This tutorial is for web dev or IOT who would like to know more about API security.
- Overview of past vulnerability
- A example Pen Test
- How to build a secure API
- Getting API endpoints
- Fuzzing parameters
- Video Version
A Past vulnerability
Nissan leaf API
The Vulnerability we will go over is the Nissan leaf API that didn’t check the authentication of the request.
The API powered a mobile application for your car to allow a user to check the heating, turn on the heater and check the battery. The API allowed a hacker to access the controls of a Nissan leaf connected to the system across the world.
This Vulnerability, unfortunately, is not that uncommon.
In many cases, the endpoint is only secured by client-side code.
We should always presume the user is malicious and can bypass any security we set on their side.
The write-up can be found here.
Fuzzing is another type of exploit is giving the API unexpected Data—for example, numbers instead of strings, malformed dates, negative numbers and more called Fuzzing.
This technique is called fuzzing, as these params are fed into API and can cause expected results.
The params we send interact with the system database and even the environment.
This can lead to remote code to execute or to access or modify data we should not be able to.
One example is WordPress 4.0.1, where a hacker could make a malformed ID param of an API request to modify any post on the website.
How to build a secure API
I have set up WordPress 4.0.1 locally. We will use this to demonstrate how to go about a penTest using the Burp Suite.
Burpesuit is an application used to explore web security by recording API requests and allowing users to edit, repeat, and decode API requests quickly.
To follow along.
- Set up WordPress 4.7.1
- Install BurpeSuite
- Add a proxy to your browser to run through BurpeSuite.
We will now use the website normally to allow burpeSuite to build an extensive Sitemap.
We will presume the system is not open-sourced, and therefore, we do not have access to the source code.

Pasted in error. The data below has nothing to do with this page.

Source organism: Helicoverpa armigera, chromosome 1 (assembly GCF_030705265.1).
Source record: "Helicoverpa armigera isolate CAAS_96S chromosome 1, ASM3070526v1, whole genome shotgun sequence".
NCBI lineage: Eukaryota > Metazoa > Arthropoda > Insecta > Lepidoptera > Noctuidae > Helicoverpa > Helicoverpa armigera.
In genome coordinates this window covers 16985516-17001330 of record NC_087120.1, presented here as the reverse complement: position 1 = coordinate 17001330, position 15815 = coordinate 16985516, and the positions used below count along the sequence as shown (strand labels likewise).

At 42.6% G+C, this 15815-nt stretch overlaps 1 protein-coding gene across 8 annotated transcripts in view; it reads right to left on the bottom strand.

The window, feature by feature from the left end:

We can use standard API endpoints wordlist to ping the webserver to see endpoints hidden behind the author’s other functionality.
We will allow trying to determine the tech stack of the website using Netstat and other online tools.
This is critical as a backend written in PHP should be targeted differently to one written in node.
If we know the API is in PHP, we can research common libraries the API is likely using based on its params and functionality and leverage these exploits.
Even if an API is made with security in mind, it is still built on libraries and uses other API runs on a web server potentially running with other services on an OS. There is plenty of attack surface.
No system is safe.
Fuzzing the API
Select an endpoint in the sitemap of burpeSuite and send it to the intruder.
We can select from many options given to use from burpeSuite. However, we will use sniper and change only one param to keep it simple.
An endpoint we will fuzz in WordPress is the edit page which takes the ID, action, data and cookies authenticating the request.
Here we will fuzz the action as the API may have an evasive action on a page that does not require privileges or doesn’t check.
We will use this wordlist
We repeatedly sent the same request with only the action param changed.
After which, we have a list of responses that we can send to the computer. To analyse more and check for any differences that may indicate actions that are accepted.
Trying to hit uses cases the system developers did not test for or secure is the aim of pen-testing.
With the next Vulnerability, we will research Fuzzing could have discovered the exploit.
It is in WordPress API https://developer.wordpress.org/rest-api/
In the endpoint
wp-json/wp/v2/posts/1 // This will fail without permissions
Is a function that allows a user to get or update a post with the given ID
However, the function takes two ID, the ID in the path but also an ID as a parameter
/wp-json/wp/v2/posts/1?id=1 // This will fail without permissions
The exploit comes from when to put the parameter ID concatenated with some characters as such
/wp-json/wp/v2/posts/1?id=1a // This will succeed without permissions
This is due to
This is due to WordPress casting the the ID to a int.